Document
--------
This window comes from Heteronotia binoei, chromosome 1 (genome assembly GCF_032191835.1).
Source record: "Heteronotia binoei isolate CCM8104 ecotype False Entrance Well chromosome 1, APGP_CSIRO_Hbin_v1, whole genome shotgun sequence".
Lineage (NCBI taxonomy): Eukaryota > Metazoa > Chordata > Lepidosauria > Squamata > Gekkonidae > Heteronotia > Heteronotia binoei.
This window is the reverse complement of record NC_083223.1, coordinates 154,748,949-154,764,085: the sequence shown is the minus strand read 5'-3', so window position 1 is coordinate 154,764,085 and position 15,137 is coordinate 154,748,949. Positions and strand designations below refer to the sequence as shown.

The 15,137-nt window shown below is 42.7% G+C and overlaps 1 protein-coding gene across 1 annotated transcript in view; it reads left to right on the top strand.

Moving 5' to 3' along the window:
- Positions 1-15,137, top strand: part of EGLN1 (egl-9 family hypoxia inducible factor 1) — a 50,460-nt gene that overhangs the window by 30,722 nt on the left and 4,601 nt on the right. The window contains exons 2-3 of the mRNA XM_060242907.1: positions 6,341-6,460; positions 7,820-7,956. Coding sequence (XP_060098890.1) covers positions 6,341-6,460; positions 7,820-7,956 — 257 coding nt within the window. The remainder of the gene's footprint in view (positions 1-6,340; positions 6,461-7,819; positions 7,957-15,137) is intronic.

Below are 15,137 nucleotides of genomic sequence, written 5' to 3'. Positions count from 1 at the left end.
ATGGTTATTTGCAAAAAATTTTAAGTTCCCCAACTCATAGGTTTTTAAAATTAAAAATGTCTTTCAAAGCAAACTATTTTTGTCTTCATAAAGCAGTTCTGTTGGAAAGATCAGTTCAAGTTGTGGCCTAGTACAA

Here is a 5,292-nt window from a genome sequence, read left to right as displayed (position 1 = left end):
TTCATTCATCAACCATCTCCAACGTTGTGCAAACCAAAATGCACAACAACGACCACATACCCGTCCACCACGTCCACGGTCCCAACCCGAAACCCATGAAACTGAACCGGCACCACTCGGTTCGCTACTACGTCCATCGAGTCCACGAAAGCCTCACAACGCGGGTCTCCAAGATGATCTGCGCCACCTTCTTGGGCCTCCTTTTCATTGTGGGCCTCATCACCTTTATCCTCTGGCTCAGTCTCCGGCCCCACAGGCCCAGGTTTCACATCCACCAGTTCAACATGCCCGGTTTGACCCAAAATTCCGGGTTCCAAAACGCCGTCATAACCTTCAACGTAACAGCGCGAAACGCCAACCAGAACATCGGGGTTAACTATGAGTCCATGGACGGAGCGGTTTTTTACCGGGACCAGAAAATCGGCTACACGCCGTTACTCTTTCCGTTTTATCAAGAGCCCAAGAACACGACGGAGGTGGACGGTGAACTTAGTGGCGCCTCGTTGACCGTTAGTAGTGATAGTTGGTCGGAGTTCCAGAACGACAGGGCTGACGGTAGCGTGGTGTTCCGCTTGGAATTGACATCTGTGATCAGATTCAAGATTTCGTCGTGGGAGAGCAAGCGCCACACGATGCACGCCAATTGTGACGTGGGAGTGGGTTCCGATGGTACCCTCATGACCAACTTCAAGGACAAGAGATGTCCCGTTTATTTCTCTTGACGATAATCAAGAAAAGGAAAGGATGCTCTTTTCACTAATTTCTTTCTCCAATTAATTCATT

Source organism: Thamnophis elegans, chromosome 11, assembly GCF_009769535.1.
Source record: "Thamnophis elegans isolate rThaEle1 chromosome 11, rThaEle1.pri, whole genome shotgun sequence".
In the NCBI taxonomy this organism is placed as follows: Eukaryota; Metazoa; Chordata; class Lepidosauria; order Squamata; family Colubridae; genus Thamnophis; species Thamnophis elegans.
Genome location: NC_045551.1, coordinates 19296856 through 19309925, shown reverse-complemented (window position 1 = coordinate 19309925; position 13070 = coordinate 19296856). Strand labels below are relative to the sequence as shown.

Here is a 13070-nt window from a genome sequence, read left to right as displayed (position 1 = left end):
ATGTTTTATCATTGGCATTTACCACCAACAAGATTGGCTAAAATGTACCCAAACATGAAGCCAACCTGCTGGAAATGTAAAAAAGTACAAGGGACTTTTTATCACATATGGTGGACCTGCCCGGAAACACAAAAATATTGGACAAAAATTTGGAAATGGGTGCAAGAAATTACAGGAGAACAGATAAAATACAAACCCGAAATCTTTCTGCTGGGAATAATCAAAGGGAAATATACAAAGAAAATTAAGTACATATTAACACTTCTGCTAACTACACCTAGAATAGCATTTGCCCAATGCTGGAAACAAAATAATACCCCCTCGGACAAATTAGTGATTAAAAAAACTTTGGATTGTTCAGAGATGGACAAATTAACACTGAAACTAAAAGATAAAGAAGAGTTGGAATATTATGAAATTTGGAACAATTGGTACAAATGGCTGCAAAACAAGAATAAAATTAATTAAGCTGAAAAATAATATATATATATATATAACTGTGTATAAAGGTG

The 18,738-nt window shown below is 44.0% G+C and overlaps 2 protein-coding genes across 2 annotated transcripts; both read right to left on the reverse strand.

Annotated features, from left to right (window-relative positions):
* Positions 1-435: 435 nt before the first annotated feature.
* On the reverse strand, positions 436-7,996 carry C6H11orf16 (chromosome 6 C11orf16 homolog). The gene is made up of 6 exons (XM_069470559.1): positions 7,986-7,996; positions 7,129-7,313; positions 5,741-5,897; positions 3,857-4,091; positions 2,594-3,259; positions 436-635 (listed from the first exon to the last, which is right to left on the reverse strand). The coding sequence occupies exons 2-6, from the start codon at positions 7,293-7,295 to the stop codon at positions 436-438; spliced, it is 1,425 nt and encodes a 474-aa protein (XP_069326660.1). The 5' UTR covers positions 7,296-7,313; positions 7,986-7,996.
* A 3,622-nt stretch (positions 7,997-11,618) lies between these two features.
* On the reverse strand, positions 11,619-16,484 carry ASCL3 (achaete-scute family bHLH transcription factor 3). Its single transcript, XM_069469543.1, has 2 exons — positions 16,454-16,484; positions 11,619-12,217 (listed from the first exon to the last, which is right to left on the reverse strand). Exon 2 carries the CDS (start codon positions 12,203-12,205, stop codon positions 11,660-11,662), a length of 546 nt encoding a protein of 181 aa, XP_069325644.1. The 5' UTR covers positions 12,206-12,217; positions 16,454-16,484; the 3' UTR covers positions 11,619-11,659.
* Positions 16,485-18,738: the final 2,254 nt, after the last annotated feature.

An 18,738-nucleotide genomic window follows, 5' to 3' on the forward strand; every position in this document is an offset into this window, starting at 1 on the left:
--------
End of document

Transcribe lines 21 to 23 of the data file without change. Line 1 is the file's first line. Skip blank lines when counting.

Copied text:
* On the reverse strand, positions 436-7,996 carry C6H11orf16 (chromosome 6 C11orf16 homolog). The gene is made up of 6 exons (XM_069470559.1): positions 7,986-7,996; positions 7,129-7,313; positions 5,741-5,897; positions 3,857-4,091; positions 2,594-3,259; positions 436-635 (listed from the first exon to the last, which is right to left on the reverse strand). The coding sequence occupies exons 2-6, from the start codon at positions 7,293-7,295 to the stop codon at positions 436-438; spliced, it is 1,425 nt and encodes a 474-aa protein (XP_069326660.1). The 5' UTR covers positions 7,296-7,313; positions 7,986-7,996.
* A 3,622-nt stretch (positions 7,997-11,618) lies between these two features.
* On the reverse strand, positions 11,619-16,484 carry ASCL3 (achaete-scute family bHLH transcription factor 3). Its single transcript, XM_069469543.1, has 2 exons — positions 16,454-16,484; positions 11,619-12,217 (listed from the first exon to the last, which is right to left on the reverse strand). Exon 2 carries the CDS (start codon positions 12,203-12,205, stop codon positions 11,660-11,662), a length of 546 nt encoding a protein of 181 aa, XP_069325644.1. The 5' UTR covers positions 12,206-12,217; positions 16,454-16,484; the 3' UTR covers positions 11,619-11,659.